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Mental health is growing concern for working parents, report finds

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Wellbeing is the biggest concern among working parents after the pandemic, research suggests.A survey showed that two in five working parents of children under 18 want mental health support in the workplace.Working Families and Bright Horizons said their survey of more than 800 parents revealed a new post-Covid workforce placing wellbeing as their biggest concern.Most of those polled said access to flexible working arrangements has or would have a positive effect on their wellbeing.Seven in 10 respondents said a culture that encourages work/life balance was of major importance.Nine in 10 said they would feel more loyal to an employer who offered flexible working.Jane van Zyl, chief executive of Working Families, said: “This research reveals an emerging Generation Flex who are looking for employers to understand the growing demands on working parents.“They want their workplace to care – to care about being family-friendly, to care that their work patterns work for their lives, and to care about their wellbeing.“Successful employers will be those who are more in tune with their employees’ needs, giving them the support to work flexibly and being mindful of their mental wellbeing.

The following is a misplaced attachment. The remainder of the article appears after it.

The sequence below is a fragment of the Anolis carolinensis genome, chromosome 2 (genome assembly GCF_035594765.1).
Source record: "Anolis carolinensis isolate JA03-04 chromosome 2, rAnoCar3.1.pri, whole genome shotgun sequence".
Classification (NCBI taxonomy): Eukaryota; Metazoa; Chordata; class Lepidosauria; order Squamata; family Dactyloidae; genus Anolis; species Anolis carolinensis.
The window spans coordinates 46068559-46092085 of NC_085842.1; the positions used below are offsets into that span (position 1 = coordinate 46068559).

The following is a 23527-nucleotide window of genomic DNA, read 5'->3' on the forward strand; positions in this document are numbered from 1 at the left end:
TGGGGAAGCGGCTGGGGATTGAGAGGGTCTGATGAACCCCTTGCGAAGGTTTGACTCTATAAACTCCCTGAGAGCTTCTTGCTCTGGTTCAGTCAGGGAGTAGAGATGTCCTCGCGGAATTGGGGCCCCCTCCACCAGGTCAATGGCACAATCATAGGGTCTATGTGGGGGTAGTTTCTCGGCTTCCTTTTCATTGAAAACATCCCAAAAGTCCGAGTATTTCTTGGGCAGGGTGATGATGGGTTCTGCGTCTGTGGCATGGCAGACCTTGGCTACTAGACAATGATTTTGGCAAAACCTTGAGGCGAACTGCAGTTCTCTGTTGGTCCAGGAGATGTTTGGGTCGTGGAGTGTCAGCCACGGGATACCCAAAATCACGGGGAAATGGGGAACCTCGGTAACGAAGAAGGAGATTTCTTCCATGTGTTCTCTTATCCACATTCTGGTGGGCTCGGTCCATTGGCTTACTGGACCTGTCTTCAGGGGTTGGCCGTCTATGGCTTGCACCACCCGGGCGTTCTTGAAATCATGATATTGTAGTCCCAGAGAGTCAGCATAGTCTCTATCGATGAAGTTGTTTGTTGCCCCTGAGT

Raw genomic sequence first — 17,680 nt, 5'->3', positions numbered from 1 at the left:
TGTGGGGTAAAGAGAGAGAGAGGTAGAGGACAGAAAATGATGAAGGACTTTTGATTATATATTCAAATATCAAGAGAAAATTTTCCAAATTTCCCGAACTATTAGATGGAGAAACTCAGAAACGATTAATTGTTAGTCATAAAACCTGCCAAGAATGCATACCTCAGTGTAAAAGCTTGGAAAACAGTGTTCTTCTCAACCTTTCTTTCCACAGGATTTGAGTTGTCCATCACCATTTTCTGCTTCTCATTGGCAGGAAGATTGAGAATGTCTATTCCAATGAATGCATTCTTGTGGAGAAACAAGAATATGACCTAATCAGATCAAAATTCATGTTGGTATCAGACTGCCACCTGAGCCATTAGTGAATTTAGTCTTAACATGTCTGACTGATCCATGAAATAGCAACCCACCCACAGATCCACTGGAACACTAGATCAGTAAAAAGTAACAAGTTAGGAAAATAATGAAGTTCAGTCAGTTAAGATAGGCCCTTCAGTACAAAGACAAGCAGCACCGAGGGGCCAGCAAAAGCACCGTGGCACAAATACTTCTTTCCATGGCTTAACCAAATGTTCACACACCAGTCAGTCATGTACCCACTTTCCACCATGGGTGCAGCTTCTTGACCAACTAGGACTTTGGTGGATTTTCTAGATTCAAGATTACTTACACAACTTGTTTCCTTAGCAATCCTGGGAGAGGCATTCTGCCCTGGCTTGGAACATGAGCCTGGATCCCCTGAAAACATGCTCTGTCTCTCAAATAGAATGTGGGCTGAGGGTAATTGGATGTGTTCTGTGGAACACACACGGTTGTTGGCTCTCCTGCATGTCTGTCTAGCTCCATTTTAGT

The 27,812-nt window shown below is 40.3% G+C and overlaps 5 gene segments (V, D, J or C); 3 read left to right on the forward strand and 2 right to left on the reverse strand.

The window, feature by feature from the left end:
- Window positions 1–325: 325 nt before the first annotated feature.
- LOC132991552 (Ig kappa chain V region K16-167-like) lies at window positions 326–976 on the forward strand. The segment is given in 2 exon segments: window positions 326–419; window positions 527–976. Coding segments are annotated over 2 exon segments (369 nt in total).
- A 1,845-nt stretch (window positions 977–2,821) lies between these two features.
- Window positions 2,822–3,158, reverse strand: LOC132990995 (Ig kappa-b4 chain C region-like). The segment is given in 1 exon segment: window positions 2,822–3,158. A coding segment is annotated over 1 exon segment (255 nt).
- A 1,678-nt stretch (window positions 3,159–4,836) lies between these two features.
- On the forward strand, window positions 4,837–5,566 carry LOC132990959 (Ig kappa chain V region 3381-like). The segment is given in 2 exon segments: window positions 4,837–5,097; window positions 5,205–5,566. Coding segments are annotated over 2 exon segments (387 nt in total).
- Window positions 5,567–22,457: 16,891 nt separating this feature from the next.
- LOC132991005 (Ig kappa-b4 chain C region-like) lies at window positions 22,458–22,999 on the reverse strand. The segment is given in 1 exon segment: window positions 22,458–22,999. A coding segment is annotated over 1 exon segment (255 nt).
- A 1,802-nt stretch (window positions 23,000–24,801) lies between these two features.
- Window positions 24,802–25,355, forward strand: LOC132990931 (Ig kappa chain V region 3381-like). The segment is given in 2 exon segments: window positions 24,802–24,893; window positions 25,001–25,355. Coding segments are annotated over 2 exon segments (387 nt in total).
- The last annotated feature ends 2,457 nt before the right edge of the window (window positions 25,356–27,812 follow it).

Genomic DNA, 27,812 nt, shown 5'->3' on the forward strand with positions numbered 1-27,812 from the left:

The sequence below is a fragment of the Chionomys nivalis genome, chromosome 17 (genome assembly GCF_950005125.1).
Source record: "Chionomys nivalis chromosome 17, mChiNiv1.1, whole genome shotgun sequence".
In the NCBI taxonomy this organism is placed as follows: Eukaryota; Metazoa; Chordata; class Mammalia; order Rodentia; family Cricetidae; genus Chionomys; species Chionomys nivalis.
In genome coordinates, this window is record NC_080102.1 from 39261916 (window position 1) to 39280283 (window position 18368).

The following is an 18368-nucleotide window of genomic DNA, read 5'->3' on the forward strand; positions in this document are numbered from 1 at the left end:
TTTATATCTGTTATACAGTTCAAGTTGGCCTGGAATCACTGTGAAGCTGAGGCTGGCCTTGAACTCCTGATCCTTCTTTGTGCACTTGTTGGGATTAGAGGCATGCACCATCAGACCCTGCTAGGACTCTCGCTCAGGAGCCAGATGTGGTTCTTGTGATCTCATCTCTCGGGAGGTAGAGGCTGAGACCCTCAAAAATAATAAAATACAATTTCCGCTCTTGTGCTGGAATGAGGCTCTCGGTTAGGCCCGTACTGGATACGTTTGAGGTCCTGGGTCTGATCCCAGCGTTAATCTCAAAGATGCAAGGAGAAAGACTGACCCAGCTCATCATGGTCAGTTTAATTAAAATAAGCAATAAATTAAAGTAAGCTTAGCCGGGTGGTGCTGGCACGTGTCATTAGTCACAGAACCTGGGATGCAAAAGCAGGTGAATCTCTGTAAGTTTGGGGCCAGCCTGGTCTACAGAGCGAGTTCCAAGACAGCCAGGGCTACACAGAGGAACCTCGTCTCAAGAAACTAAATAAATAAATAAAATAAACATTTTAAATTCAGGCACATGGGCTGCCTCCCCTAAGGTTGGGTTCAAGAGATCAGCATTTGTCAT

These are the organisations that will fly.”Denise Priest of Bright Horizons added: “The research confirms work/life balance is clearly prized by employees, but employers need to think beyond adaptable working patterns and salary if they want to lock in talent and improve productivity in the long term.“Mental health concerns can be lowered when parents have real practical support such as help with care and educational support for their children and coaching for themselves.” Don't miss the latest news from around Scotland and beyond - Sign up to

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